Carynn Underhill for a seriously beautiful vegetarian entry (do you do food styling? Because you should):

Erin Joy, Peta Wills, Joanne Hutchinson, Tandy Sinclair and Hester van der Merwe for injecting impressive Mzanzi gees in their entries with various South African printed fabric and treats, and last but not least, Jo and Dave Sobey who hid kitchen tools in all of their entries and gave us a little treasure hunt (thanks, guys):

Know that if you were flowers or small chocolate buttons we’d pick each of you. Exploding chicken livers, near death chilli eye-rubbing experiences and some truly poignant moments shared over tasty home cooked food? Good times.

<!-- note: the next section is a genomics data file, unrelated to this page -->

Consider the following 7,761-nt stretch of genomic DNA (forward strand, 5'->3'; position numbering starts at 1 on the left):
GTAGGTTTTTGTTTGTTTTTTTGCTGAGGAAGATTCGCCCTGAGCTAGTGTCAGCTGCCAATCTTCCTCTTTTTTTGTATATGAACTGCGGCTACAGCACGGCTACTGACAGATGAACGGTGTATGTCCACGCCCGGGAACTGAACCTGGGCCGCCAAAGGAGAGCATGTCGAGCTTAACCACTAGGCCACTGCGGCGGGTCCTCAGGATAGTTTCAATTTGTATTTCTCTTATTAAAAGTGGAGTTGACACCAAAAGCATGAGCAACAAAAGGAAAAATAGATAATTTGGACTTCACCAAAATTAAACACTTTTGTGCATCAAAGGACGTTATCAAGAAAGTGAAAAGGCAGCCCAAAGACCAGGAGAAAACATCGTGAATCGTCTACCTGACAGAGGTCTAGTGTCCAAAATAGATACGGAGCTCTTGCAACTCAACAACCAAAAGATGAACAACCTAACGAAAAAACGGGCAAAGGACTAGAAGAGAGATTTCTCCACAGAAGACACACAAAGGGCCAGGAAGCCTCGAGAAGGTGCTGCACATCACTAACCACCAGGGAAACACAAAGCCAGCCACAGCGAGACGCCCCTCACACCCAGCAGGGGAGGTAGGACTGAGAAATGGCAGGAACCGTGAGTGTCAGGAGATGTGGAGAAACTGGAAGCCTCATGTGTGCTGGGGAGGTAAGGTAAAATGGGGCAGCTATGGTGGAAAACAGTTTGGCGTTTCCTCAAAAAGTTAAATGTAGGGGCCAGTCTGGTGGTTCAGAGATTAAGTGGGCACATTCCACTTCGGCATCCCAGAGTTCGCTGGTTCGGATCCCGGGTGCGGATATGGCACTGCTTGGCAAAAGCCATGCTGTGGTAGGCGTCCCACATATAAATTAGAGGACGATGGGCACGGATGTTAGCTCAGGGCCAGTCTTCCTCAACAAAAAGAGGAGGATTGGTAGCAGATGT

We will be sharing more of the quirky Enkosi Cookathon stories and experiences over the next week, so keep an eye out (and have a peek at the collage, it’s glorious). A big thank you to Justin Bonello, Phillippa Cheifitz and Ina Paarman for supplying us with great recipes and for flying the South African food flag high.

We hope to see you all again for the next cookathon, and wish you much happy eating in your holiday kitchens this summer.

Onwards, upwards and to the kitchen.